Usually I'll add a squeeze of lemon, especially with poultry, and the herbs can be switched up for whatever suits your fancy. I season the steaks with salt just before grilling.

Cherry tomatoes and green beans, both from my potager, were sautéed up for a colourful side, while this juicy tomato salad was prepared on my lap while sitting around the campfire.

Tools? A bowl and a Swiss Army knife. I had fresh yellow and red tomatoes from my garden, which I carved up and let drop into a bowl to mix in their own juices. Next I cut up half a red onion (in the same way you would carve an apple and eat it slice by slice) and let that fall into the bowl as well. I tore up a generous handful of fresh herbs -oregano, basil and thyme-, drizzled olive oil over everything, and tossed the salad together with salt and pepper. Voilà, summer in a bowl.

After dinner I got to work on the S'mores, cranking them out three at a time to satiate the needs of the little campers. For the record, open faced is the only way to go, or else the cracker/chocolate ratio was way off. I like having a warm log to toast the graham crackers and warm the chocolate, while I brown the marshmallows. Perfection!

Alright, so far the Beef Chronicles have been pretty tame, I'll be the first to admit; however, it's been like 35 degrees all week around here and cooking is a chore in that heat. The Beef Bourguignon is just going to have to wait until the cool fall weather.
It's going to be fabulous paired with my ripening squash.

Hey! Tomorrow is my birthday! We're celebrating on the weekend, but tomorrow I'm going to go see the much talked about Julie & Julia with my sister. Maybe they'll cook some beef in the movie and I'll get inspired!

Previously in The Beef Chronicles: Rib Steak with Buerre Rouge and Corn with Feta-Mint Butter

Friday, August 14, 2009

The Beef Chronicles: Rib Steak with Beurre Rouge & Corn with Feta-Mint Butter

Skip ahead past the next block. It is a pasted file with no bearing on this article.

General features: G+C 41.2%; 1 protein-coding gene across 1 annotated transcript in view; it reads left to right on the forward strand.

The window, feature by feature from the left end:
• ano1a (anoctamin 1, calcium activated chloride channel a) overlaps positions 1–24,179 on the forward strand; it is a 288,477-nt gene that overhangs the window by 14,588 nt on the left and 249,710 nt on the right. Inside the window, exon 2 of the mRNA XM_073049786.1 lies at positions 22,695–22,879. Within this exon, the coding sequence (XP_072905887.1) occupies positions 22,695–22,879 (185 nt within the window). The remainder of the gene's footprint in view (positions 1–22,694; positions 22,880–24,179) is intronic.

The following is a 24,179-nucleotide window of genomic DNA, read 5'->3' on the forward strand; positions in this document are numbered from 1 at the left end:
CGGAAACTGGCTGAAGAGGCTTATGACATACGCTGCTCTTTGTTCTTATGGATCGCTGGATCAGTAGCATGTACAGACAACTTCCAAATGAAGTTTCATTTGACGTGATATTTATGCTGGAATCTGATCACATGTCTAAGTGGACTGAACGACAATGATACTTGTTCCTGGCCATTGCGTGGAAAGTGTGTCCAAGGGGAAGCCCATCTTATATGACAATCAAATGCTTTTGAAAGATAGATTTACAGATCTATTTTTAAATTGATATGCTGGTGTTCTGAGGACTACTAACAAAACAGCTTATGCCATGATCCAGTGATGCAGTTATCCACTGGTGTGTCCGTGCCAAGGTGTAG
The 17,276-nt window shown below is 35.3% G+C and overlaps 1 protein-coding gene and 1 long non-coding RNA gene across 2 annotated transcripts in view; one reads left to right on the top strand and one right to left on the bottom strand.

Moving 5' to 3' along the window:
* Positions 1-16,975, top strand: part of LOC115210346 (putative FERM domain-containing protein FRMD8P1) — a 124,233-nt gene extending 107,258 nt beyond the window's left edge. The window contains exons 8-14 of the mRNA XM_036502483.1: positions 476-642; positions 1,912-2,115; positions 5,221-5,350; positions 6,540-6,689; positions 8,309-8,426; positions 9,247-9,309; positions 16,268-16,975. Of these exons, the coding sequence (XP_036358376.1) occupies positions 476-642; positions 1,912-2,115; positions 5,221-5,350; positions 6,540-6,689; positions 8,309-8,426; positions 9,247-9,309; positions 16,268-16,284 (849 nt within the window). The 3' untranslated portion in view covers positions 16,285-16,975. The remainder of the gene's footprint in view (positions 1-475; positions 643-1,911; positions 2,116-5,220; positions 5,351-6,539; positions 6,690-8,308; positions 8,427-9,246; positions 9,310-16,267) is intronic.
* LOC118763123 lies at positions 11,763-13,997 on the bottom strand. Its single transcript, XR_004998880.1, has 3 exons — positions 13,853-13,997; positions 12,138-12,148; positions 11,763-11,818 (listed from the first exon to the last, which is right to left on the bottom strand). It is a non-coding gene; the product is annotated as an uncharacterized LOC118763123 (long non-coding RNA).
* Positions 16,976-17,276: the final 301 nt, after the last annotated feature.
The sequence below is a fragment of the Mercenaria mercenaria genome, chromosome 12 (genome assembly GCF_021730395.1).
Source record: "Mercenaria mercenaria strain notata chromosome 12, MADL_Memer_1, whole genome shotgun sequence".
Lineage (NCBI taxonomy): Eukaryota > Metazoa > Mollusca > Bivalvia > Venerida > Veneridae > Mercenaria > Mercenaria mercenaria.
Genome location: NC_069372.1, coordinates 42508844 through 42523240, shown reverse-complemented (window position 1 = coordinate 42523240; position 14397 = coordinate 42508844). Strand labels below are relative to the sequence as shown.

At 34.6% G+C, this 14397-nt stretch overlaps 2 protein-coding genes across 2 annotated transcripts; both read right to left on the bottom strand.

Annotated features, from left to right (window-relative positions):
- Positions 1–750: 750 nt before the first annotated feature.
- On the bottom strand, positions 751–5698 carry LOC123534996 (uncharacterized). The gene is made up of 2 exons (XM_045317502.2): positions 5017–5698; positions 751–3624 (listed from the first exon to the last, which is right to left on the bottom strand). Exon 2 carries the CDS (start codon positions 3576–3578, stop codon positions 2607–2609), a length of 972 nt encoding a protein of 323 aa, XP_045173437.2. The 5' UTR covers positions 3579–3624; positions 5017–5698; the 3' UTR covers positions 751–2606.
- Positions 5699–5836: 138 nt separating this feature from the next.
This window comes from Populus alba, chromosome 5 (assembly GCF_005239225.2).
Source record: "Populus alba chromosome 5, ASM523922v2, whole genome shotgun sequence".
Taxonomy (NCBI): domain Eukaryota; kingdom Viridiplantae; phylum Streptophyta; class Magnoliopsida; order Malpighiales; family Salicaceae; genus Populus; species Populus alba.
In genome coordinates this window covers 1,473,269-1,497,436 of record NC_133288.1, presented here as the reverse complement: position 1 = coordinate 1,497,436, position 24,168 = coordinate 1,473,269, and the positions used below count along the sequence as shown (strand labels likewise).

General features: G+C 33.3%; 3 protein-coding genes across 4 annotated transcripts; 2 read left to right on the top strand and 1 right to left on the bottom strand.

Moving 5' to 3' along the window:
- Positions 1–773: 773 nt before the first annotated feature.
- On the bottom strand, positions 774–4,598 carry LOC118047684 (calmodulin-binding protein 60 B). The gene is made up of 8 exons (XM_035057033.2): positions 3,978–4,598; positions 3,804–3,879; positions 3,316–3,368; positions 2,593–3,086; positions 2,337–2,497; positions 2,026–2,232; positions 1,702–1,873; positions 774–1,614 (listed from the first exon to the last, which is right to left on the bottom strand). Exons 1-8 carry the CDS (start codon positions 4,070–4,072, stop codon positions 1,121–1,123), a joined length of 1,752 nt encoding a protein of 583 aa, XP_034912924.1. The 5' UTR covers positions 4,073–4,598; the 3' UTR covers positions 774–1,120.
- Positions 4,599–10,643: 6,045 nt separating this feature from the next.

Now what are these Beef Chronicles all about? Get an introduction here.

Our first meal of beef was predestined.

One package in the 133lb haul had not been vacuumed-packed properly and was henceforth the only obvious choice for that night's dinner.

"Hmm, I guess we'll have to eat this first." I remarked to Danny, thankful it wasn't a package of liver that was slipping around in it's plastic shrink-wrap.

Apparently fate wanted us to start with steak. Rib Steak, to be exact. That was fine by me as I was in need of a quick meal as a result of dealing with the post-vacation-stress-disorder still manifesting itself in our home.

The day after we picked up our beef from the farm, I had made a grocery list of items I thought I better have on hand for cooking all this meat, items like red wine, sherry vinegar, and shallots. Sure enough, the recipe for Faux Filet au Beurre Rouge from Anthony Bourdain's Les Halles Cookbook, called for French shallots and red wine. Apparently my intuition paid off.
It sounds very fancy, but was really the quickest of suppers: Preheat grill, season steaks, grill to desired doneness, transfer to a plate and top with a generous slice of red-wine butter. Voila. Tony's dish calls for a New York strip, but I used the pre-selected-for-me rib steak; pretty much any cut of steak would work for this recipe.

I served it with corn on the cob that had been tossed with a feta-mint butter, a recipe I've also included because it is rapturous.

Dinner with two different flavored butters? Julia Child would have been proud.

The red-wine butter is easy to make, yet tastes surprisingly sophisticated when melted and mixed with the steaks juices. It becomes a sauce in it's own way and elevates a rather boring steak to something, well, something worth writing about!

As for the beef itself? Sublime. Very lean. Flavorful. I can't wait to try more. We're off on another camping trip this weekend and I'm bringing--guess?--more steaks.

Beurre Rouge or Red-Wine Butter
adapted from Les Halles Cookbook

This recipe makes a lot--enough to top a dozen or so steaks--but it can keep for a while if it is well-wrapped in the freezer. It's nice to have something like this garnish a good steak, because, as Tony Bourdain puts it, you never know when your deadbeat friends are going to drop by demanding a meal.